It is now conventional to consider that a gene includes regulatory sequences as well as the region that encodes the primary transcript. Although there are many historical exceptions, a gene is generally italicized in lower case and the encoded protein, when abbreviated, is expressed in roman type with the first letter capitalized. For example, the gene lacI encodes the repressor protein LacI. When E coli is presented with lactose or some specific lactose analogs under appropriate nonrepressing conditions (eg, high concentrations of lactose, no or very low glucose in media; see below), the expression of the activities of β-galactosidase, galactoside permease, and thiogalactoside transacetylase is increased 100-fold to 1000-fold. This is a type A response, as depicted in Figure 38–1. The kinetics of induction can be quite rapid; lac-specific mRNAs are fully induced within 5 to 6 minutes after addition of lactose to a culture; β-galactosidase protein is maximal within 10 minutes. Under fully induced conditions, there can be up to 5000 β-galactosidase molecules per cell, an amount about 1000 times greater than the basal, uninduced level. Upon removal of the signal, that is, the inducer, the synthesis of these three enzymes declines.
When E coli is exposed to both lactose and glucose as sources of carbon, the organisms first metabolize the glucose and then temporarily stop growing until the genes of the lac operon become induced to provide the ability to metabolize lactose as a usable energy source. Although lactose is present from the beginning of the bacterial growth phase, the cell does not induce those enzymes necessary for catabolism of lactose until the glucose has been exhausted. This phenomenon was first thought to be attributable to repression of the lac operon by some catabolite of glucose; hence, it was termed catabolite repression. It is now known that catabolite repression is in fact mediated by a catabolite gene activator protein (CAP) in conjunction with cAMP (see Figure 17–5). This protein is also referred to as the cAMP regulatory protein (CRP). The expression of many inducible enzyme systems or operons in E coli and other prokaryotes is sensitive to catabolite repression, as discussed below.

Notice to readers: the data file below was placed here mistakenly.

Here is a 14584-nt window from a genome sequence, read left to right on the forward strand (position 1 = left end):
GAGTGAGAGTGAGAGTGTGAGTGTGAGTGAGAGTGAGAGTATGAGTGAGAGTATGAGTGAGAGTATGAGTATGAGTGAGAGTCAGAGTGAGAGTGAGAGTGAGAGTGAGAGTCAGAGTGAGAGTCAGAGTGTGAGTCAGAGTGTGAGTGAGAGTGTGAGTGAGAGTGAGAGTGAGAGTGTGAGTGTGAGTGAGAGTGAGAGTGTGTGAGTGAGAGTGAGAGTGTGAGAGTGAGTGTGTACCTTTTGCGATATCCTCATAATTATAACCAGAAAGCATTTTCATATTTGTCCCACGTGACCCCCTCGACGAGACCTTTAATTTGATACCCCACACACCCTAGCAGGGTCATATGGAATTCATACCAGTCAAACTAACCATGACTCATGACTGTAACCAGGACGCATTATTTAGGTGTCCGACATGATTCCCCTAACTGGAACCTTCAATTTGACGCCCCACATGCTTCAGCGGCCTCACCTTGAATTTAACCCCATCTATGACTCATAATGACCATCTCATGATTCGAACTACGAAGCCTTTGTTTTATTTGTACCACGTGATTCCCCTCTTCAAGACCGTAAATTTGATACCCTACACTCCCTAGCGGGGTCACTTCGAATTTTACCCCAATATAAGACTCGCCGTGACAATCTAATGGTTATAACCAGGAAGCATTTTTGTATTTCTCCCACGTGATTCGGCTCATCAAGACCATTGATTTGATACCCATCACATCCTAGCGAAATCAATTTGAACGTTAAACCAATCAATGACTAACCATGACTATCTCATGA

The physiology of induction of the lac operon is well understood at the molecular level (Figure 38–3). Expression of the normal lacI gene of the lac operon is constitutive; it is expressed at a constant rate, resulting in formation of the subunits of the lac repressor. Four identical subunits with molecular weights of 38,000 assemble into a tetrameric Lac repressor molecule. The LacI repressor protein molecule, the product of lacI, has a very high affinity (dissociation constant, Kd about 10–13 mol/L) for the operator locus. The operator locus is a region of double-stranded DNA that exhibits a twofold rotational symmetry and an inverted palindrome (indicated by arrows about the dotted axis) in a region that is 21 bp long, as shown below: